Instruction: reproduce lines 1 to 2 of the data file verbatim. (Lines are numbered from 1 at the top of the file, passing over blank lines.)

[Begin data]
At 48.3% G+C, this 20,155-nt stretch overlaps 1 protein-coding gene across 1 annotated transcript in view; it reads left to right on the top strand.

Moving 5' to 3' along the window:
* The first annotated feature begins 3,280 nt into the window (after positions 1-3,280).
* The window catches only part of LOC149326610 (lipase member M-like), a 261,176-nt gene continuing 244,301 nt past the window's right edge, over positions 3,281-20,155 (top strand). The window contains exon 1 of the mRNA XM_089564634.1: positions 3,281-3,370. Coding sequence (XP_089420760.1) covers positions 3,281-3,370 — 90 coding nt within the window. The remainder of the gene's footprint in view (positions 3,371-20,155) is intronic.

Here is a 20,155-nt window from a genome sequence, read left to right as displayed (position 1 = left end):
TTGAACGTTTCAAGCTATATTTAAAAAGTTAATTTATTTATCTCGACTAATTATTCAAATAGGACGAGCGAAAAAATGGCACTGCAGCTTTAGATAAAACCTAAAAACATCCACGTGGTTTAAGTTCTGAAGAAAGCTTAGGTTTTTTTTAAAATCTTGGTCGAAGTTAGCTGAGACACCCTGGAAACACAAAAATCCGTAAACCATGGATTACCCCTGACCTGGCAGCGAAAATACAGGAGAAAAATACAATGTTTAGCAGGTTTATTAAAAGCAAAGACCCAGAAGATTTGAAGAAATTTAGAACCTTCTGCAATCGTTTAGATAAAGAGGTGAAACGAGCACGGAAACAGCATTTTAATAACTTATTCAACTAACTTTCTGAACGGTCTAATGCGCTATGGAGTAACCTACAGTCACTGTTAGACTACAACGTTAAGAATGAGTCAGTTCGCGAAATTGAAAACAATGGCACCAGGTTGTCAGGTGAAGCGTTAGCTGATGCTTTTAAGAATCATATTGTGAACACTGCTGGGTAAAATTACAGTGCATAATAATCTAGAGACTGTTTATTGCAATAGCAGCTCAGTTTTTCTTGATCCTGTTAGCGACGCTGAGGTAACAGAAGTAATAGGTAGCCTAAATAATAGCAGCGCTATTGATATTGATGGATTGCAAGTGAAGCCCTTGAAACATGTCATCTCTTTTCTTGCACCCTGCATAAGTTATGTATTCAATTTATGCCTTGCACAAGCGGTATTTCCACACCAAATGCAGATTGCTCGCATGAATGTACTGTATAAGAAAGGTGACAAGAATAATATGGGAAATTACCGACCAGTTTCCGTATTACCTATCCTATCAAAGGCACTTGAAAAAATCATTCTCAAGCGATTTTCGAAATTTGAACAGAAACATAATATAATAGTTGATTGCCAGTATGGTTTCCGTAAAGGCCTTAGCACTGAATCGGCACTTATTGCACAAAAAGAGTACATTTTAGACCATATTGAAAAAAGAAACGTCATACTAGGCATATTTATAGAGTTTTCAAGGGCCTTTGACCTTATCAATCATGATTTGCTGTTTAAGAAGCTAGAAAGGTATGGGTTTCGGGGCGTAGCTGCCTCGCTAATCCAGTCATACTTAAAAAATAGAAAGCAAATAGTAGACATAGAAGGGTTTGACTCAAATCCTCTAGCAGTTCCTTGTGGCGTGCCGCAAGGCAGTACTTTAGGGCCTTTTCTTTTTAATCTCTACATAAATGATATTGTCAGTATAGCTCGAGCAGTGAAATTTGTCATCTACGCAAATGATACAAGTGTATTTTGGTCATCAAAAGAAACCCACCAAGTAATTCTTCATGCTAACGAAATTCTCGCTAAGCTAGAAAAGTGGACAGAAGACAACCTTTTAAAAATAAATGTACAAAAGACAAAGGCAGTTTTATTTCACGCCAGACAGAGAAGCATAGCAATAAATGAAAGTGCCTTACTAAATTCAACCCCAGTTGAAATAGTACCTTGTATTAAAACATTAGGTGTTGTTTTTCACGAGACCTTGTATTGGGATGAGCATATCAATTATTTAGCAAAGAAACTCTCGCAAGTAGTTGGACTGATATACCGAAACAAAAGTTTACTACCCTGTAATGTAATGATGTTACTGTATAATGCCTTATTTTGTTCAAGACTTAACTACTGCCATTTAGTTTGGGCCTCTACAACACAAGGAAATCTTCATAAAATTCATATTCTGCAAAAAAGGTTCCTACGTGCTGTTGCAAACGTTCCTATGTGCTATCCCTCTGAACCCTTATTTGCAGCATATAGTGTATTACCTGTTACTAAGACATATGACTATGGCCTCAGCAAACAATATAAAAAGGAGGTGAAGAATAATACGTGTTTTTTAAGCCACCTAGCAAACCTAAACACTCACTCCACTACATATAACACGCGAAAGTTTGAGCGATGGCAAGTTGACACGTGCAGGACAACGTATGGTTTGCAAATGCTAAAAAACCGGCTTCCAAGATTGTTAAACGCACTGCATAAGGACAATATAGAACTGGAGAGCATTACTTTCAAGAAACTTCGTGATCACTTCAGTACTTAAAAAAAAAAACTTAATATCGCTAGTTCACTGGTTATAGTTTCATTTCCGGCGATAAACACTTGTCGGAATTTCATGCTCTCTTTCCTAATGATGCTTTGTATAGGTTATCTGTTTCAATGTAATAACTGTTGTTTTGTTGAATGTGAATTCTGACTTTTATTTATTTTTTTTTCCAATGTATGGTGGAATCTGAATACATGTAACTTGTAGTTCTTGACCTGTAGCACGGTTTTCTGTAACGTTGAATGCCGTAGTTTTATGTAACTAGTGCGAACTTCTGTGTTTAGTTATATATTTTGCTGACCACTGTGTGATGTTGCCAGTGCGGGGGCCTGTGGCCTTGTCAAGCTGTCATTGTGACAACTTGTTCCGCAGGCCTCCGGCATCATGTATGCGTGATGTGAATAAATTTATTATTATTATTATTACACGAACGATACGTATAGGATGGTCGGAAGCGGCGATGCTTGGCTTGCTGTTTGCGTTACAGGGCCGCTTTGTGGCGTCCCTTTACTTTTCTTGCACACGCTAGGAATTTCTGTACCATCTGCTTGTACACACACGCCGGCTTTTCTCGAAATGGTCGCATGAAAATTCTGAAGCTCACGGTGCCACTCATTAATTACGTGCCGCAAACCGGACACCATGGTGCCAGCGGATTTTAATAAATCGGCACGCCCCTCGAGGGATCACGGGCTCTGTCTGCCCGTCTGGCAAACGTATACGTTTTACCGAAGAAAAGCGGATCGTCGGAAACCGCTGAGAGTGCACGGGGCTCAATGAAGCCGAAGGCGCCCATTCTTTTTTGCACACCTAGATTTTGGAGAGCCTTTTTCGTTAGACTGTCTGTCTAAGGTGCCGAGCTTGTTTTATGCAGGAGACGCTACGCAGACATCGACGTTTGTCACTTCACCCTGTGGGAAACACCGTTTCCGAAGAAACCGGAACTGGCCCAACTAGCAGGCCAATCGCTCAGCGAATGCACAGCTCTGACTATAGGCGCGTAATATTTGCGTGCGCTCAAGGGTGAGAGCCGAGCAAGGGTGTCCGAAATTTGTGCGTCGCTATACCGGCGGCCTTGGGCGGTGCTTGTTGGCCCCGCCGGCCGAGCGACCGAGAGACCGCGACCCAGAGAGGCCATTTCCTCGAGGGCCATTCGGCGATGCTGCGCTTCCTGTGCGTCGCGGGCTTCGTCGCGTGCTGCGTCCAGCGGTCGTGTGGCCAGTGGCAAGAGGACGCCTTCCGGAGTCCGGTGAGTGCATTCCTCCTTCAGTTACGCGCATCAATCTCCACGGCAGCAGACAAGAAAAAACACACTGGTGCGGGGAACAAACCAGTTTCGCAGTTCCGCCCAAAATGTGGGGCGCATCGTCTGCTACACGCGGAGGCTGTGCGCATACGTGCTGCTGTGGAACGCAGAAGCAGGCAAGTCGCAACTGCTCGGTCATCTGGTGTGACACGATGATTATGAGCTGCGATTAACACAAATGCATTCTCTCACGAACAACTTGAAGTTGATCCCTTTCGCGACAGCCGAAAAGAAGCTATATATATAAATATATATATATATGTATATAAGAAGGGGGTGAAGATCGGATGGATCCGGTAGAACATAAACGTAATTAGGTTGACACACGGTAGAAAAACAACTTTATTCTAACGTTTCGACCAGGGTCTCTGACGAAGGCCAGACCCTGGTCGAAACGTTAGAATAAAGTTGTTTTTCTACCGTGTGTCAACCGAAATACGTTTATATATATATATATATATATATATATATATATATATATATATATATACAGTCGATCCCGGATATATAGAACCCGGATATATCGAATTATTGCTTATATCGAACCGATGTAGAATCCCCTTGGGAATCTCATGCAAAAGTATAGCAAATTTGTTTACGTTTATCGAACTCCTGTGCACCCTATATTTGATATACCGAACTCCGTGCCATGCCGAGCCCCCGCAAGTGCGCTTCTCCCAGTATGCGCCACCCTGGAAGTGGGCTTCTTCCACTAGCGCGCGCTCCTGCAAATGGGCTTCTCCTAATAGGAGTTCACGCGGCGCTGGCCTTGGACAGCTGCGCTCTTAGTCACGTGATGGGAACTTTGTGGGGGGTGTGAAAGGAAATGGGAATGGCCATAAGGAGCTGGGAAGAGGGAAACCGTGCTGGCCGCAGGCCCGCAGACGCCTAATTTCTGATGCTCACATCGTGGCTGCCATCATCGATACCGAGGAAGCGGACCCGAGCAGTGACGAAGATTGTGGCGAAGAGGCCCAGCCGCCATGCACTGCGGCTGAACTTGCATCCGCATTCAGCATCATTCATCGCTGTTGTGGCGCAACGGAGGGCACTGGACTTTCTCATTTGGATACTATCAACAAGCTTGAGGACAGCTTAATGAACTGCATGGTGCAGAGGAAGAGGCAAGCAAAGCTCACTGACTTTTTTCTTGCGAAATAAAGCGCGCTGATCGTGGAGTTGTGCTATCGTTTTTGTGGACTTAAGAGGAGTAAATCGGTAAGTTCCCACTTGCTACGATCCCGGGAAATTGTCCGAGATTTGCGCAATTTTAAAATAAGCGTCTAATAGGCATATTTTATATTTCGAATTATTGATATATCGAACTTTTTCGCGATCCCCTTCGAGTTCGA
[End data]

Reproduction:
At 48.3% G+C, this 20,155-nt stretch overlaps 1 protein-coding gene across 1 annotated transcript in view; it reads left to right on the top strand.

Moving 5' to 3' along the window: